Severely under-rated pop masters with a capital 'P'.

20. The Jam

Much more than mod revivalists, the thinking man's post punk band.

21. The Police

Not punks (in any shape or form) but the Police defined the new wave in every other way.

22. Rush

Re-fined progressive rock into a palatable pop format, without sacrificing technique and verve.

23. U2

Ireland's finest became the biggest rock band on the planet.

24. Robyn Hitchcock

Standing on the shoulders of Dylan, Barrett and Lennon, Hitchcock made quirky folk-rock his own.

25. The Replacements

Raw and "in your face", proto-alt-rock at its best!

Not definitive of course... but a good start.

Tuesday, September 07, 2010


How many of you reading this, remember Dada Records situated at Funan Centre in the 90s? I have fond memories of this great CD store and its owner, Peter, who was astute enough to make relevant musical recommendations (he actually pushed Verve and Blur to me! Good tastes, man!!) 

Well, I do recall one occasion when I made my weekly visit to the store and Peter was thrilled to show me the CD where the band shared his store's name. The CD was playing over the store PA and I must admit by the third song, I was totally hooked!

Dada - the band - was/is a power trio (Joie Calio, Michael Gurley, Phil Leavitt) with the coolest influences (viz. Beatles, The Who, Led Zep) with a knack for melody and rock dynamics. Of course, I purchased the album and Puzzle has remained one of my favorite albums of all time.

Those opening four tracks, pretty much classic to me now - the bluesy Dorina, the powerful Mary Sunshine Rain, the psych-poppy Dog and the alt-countryish Dizz Knee Land - delivered an almighty punch which has to be heard to be believed! 

The rest of the album is a little uneven, although the lush Timothy and the pummeling Dim are standouts certainly. The album sold around half a million, not too bad numbers for an indie band (the album was released by IRS, best known for REM in the 80s).

The band continues to make music but never quite hitting the heights of Puzzle and I understand that they're putting together a new record soon. Should be interesting. 

Dada Records is long gone but the good times linger on in the mind...together with the music of Dada's Puzzle. Good times, indeed!

Friday, September 03, 2010


Unlike the hip & cool people, I was blissfully unaware of Nirvana till one day in 1991 when I walked into the old Rediffusion for an interview with Chris Ho and Smells Like Teen Spirit was blasting away. When I was informed that Teen Spirit was a hit single, the only thing I could think of was that this band was ripping off the Pixies! Heh!!!

You've gotta understand that in 1990, the word was that rock was dead as the only significant rock band who made any impact on the charts was REM. Nobody (not even Nirvana) expected Nevermind (the band's sophomore effort) to be the zeitgeist maker it turned out to be. Suddenly, rock was in again... and unfortunately, the major labels thrashed the bandwagon to bits and created grunge. Ugh!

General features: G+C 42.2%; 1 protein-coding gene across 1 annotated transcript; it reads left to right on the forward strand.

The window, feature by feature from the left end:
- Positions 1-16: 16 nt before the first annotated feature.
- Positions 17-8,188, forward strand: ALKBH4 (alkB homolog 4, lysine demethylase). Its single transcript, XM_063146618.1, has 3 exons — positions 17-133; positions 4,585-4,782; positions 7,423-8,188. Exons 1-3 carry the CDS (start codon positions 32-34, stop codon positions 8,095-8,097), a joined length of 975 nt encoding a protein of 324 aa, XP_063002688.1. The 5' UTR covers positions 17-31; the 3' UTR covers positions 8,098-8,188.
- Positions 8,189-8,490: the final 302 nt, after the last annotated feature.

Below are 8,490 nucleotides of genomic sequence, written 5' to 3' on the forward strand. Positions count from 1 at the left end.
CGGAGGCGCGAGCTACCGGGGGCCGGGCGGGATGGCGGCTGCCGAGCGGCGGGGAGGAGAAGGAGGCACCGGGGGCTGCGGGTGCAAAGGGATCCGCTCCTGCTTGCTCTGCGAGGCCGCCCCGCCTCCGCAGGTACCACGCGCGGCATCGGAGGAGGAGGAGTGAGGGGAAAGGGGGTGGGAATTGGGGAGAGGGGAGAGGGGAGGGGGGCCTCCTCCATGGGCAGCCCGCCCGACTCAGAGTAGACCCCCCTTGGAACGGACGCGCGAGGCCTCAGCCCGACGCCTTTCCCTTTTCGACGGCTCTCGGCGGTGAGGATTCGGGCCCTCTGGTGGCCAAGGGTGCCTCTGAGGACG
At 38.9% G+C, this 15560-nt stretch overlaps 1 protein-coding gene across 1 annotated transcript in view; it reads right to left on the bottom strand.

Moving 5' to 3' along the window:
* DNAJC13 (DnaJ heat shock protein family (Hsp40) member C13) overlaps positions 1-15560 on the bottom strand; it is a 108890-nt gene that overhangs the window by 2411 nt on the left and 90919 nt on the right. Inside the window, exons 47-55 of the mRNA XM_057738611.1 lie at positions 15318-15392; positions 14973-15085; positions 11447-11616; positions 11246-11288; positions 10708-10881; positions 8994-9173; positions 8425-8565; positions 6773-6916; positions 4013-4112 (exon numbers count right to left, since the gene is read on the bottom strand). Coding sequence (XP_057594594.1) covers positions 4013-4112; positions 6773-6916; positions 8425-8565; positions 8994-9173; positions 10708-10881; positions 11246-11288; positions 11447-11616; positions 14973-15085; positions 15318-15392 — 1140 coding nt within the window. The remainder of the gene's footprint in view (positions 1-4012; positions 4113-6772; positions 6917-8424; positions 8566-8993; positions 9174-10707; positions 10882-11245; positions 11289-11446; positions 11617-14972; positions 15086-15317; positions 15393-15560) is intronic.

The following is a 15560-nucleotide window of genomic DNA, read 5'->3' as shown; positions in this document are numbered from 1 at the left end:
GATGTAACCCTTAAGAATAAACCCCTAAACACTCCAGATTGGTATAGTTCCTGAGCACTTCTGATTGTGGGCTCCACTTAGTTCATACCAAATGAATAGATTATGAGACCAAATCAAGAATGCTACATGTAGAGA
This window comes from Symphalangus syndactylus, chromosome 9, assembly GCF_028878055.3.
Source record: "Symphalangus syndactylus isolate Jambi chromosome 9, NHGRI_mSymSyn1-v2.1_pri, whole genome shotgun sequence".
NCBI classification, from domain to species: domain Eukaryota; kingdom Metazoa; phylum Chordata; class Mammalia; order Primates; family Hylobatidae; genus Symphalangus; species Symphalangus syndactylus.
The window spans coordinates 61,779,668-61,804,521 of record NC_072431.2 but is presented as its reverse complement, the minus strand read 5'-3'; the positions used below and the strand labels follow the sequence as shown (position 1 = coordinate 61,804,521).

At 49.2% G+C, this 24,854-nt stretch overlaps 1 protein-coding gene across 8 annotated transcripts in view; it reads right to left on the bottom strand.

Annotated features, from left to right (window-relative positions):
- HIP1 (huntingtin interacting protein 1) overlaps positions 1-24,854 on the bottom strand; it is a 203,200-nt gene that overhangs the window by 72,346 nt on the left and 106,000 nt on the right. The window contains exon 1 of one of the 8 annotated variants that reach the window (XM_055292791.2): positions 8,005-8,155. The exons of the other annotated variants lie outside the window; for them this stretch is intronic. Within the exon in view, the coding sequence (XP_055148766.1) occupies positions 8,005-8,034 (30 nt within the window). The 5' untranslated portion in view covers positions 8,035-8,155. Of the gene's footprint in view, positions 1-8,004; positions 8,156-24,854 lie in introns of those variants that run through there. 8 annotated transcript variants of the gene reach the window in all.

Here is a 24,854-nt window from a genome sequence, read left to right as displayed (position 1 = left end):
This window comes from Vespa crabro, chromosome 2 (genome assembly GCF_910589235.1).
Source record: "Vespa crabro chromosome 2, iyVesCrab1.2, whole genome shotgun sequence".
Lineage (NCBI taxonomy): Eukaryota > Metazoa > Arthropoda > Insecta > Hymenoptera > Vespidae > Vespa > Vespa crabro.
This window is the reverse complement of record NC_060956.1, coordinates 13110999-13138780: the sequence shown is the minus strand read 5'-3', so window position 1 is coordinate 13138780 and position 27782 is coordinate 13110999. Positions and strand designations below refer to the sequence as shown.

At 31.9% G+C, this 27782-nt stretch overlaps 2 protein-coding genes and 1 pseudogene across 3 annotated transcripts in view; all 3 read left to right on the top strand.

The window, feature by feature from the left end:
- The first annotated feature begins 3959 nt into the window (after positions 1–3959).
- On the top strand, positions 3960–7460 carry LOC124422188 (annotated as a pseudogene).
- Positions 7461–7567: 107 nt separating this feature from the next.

Still, this event coincided with the rise of Singapore indie music and probably thanks to Nirvana and Nevermind, the local radio stations were more receptive to playing Singapore indie music and the listeners were open to the music as well as the number of Singapore indie radio hits testified.

Next year, will mark the 20th anniversary of Nevermind's release and its legacy is strongly felt even today in having single-handedly brought alternative rock into the mainstream. Good or bad?
All of which bugged Nirvana's leader, Kurt Cobain immensely, he never wanted fame and fortune (or to be a spokesman of his generation) - he just wanted to rock. 

Sadly, his fragile personality got the better of him and Cobain committed suicide in 1994. His music still lives on...

Thursday, September 02, 2010


I just know that I'm going to get caned for this but... I actually liked the incarnation of Ultravox with Midge Ure in the lineup more than John Foxx. Okay? 

When Foxx left the band in 1979 (after three albums), Ure, who had played with Thin Lizzy and ex-Sex Pistol Glen Matlock's band Rich Kids, replaced Foxx as frontman and brought Ultravox through their most successful era with 5 top ten albums in the UK and various international single hits. 

I loved the Vienna, Rage in Eden, Quartet and Lament LPs immensely and count them as some of my favorites from the 80s. To my ears, Ultravox were progressive rockers masquerading as post-punks but instead of power chords, the quartet employed synths and Currie's violin to distinguish themselves.

In fact, after the release of Rage in Eden, the British critics (especially NME) began to decry Ultravox as the "new Genesis", which was fine by me, as I was also a Genesis fan! Despite the obvious debts to the pomp rock of the 70s, Ultravox's appropriation of the post-punk synth pop sound kept the music fresh and intriguing. 

To this day, I go back to those astonishing singles viz. Sleepwalk, Passing Strangers, Vienna, The Voice, Reap the Wild Wind, Dancing With Tears In My Eyes. One Small Day and Lament and no assessment of the best music of the 80s will be complete without including Ultravox.